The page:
Ancient bear had a sweet tooth, researchers say • Earth.com
An artist's reconstruction of the ancient bear Protarctos abstrusus. An extinct beaver, Dipoides, is shown carrying a sweet gale branch in water. Plants include black crowberry along the path of the bear, dwarf birch in foreground, sedges in water margins, flowering buckbeans along the mounds behind the beaver, and larch trees in distant background.
12-18-2017

Ancient bear had a sweet tooth, researchers say

A team of scientists have found 3.5 million-year-old fossils of an ancient bear, and its teeth showed it loved sweets.

The fossils include the skull, teeth and partial skeletal remains of two individual bears from the species Protarctos abstrusus, previously known only from a fossilized tooth discovered in Idaho. Scientists from the Natural History Museum of Los Angeles County and the Canadian Museum of Nature studied the new fossils, and made an interesting discovery: cavities in the teeth.

The ancient bear was a close relative to the ancestor of modern bears, the researchers also discovered.

“This is evidence of the most northerly record for primitive bears, and provides an idea of what the ancestor of modern bears may have looked like,” said Dr. Xiaoming Wang of the Natural History Museum of Los Angeles County, the study’s lead author

P. abstrusus was slightly smaller than today’s black bears, with a flatter head and different dental profile, the researchers said.

However, one characteristic is similar to many modern bears. The ancient bear ate a high-calorie, sugary diet – possibly to prepare for winter hibernation.

“This is the first and earliest documented occurrence of high-calorie diet in basal bears, likely related to fat storage in preparation for the harsh Arctic winters,” Wang said.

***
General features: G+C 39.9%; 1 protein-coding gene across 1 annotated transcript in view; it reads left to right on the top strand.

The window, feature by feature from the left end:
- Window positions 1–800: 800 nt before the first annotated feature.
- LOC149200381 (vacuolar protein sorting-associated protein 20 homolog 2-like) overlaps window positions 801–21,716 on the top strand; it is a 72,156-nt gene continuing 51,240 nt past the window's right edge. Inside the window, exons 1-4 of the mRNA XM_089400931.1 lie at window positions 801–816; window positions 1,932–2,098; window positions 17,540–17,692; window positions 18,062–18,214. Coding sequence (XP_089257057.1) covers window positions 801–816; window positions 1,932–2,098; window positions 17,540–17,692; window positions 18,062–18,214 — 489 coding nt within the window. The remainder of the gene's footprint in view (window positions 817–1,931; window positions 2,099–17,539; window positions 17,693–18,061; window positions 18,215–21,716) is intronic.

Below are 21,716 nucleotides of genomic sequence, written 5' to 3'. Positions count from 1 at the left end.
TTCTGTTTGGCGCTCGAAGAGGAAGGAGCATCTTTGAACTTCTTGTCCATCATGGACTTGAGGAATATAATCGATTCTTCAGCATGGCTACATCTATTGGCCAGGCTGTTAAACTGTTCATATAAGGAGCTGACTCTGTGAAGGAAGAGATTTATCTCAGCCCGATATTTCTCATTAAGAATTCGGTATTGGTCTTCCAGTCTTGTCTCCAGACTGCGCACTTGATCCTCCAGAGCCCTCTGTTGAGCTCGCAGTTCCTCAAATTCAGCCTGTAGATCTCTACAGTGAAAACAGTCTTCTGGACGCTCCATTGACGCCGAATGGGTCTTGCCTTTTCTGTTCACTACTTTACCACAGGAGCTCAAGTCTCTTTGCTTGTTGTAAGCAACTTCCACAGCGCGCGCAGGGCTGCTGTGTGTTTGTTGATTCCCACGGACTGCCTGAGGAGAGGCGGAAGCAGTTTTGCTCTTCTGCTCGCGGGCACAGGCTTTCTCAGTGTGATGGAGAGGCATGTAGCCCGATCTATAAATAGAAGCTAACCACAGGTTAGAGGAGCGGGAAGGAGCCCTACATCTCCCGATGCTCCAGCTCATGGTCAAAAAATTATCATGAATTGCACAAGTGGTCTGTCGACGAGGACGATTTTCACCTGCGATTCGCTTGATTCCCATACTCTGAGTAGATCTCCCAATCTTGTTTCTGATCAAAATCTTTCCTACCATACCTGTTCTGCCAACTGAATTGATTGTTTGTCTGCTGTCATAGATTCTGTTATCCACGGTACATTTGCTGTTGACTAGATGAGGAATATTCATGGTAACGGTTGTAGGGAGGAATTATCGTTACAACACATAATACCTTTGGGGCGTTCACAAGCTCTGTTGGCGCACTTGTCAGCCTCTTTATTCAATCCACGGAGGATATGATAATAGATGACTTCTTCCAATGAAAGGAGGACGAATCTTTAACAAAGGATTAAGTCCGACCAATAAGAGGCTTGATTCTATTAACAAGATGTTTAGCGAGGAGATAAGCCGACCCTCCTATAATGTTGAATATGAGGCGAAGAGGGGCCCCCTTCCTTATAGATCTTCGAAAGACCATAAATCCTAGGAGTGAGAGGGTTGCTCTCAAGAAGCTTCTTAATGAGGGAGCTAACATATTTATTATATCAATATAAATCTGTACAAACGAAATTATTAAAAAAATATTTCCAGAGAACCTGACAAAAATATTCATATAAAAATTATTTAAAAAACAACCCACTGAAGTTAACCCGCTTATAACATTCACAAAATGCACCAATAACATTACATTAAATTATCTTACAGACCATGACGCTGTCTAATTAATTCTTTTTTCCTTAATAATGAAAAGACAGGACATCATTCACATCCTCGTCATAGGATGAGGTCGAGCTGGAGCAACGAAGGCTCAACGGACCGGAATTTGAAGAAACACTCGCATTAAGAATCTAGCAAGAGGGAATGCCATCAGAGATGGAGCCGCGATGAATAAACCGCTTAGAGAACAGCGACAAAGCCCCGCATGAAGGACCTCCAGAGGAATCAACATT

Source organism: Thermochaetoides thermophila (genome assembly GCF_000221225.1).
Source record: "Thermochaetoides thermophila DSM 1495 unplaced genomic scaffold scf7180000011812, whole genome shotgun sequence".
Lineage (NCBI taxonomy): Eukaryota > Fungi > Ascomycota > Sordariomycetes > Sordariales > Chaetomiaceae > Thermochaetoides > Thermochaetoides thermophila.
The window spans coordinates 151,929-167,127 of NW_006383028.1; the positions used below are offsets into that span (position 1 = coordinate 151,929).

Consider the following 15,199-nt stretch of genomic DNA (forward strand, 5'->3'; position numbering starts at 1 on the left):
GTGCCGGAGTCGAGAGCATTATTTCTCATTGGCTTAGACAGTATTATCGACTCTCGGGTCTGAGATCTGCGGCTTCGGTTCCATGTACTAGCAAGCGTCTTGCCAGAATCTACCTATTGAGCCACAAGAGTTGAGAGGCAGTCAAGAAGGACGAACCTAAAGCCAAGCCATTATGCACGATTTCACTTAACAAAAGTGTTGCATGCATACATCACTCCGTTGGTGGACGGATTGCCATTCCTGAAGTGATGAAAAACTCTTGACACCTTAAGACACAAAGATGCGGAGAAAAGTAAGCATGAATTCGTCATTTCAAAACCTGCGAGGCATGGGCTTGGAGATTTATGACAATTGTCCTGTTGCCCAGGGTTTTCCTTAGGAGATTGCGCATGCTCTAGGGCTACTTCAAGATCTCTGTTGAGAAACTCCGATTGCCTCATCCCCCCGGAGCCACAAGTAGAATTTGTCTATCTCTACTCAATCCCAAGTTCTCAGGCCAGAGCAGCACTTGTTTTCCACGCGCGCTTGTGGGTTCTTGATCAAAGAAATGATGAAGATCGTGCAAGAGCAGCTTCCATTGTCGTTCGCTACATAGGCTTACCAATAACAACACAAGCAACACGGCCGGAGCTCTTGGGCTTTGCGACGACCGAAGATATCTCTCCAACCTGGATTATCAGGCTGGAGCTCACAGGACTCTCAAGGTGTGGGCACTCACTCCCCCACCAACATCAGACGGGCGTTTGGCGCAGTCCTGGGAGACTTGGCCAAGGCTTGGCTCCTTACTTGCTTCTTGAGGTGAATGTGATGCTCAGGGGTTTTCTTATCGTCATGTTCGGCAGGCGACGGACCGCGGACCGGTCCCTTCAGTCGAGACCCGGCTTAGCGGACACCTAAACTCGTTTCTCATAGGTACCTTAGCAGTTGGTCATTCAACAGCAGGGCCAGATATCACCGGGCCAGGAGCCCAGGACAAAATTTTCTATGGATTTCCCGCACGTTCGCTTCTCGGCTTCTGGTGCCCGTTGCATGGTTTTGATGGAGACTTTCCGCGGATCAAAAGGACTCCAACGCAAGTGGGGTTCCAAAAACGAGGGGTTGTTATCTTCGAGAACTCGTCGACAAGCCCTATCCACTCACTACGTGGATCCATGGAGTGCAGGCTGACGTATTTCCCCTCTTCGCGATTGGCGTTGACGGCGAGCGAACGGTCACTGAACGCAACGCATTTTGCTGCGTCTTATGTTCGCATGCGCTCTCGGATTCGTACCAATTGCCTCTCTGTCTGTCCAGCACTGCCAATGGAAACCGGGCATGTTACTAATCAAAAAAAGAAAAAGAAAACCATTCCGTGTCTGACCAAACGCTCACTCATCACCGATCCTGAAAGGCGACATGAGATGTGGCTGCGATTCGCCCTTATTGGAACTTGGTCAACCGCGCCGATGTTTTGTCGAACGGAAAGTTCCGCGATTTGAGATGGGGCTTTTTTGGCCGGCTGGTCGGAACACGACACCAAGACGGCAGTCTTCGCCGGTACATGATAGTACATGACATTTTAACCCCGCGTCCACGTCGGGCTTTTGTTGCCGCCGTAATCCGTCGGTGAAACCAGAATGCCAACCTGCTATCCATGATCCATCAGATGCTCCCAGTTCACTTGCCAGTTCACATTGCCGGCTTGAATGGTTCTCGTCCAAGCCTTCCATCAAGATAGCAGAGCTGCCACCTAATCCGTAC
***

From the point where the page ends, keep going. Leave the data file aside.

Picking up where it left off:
The bones were discovered at a fossil site called the Beaver Pond, part of a rich prehistoric site on Ellesmere Island in Canada’s Nunavut province. Peat deposits at the site have helped scientists reconstruct life 3.5 million years ago, with fossils including fish, beaver, three-toed horse ancestors, deerlets and small carnivores.

Plant fossils have revealed the region as a boreal-type wetland forest that would have seen about six months of snowy winter each year. Fossil berries might have been the same sugary plants that gave the bears their cavities, the researchers said.

“The Ellesmere bear is important because it suggests that the capacity to exploit the harshest, most northern forests on the planet is not an innovation of modern grizzlies and black bears, but may have characterized the ursine lineage from its beginning,” Wang said.

The researchers looked at fossils of other ancient bear species to identify the Canadian skeletal remains and place them in an evolutionary context.

The researchers have published their findings in the journal Scientific Reports.

By Kyla Cathey, Earth.com staff writer

Image credit: Art by Mauricio Antón based on this paper; with input on plants from Alice Telka

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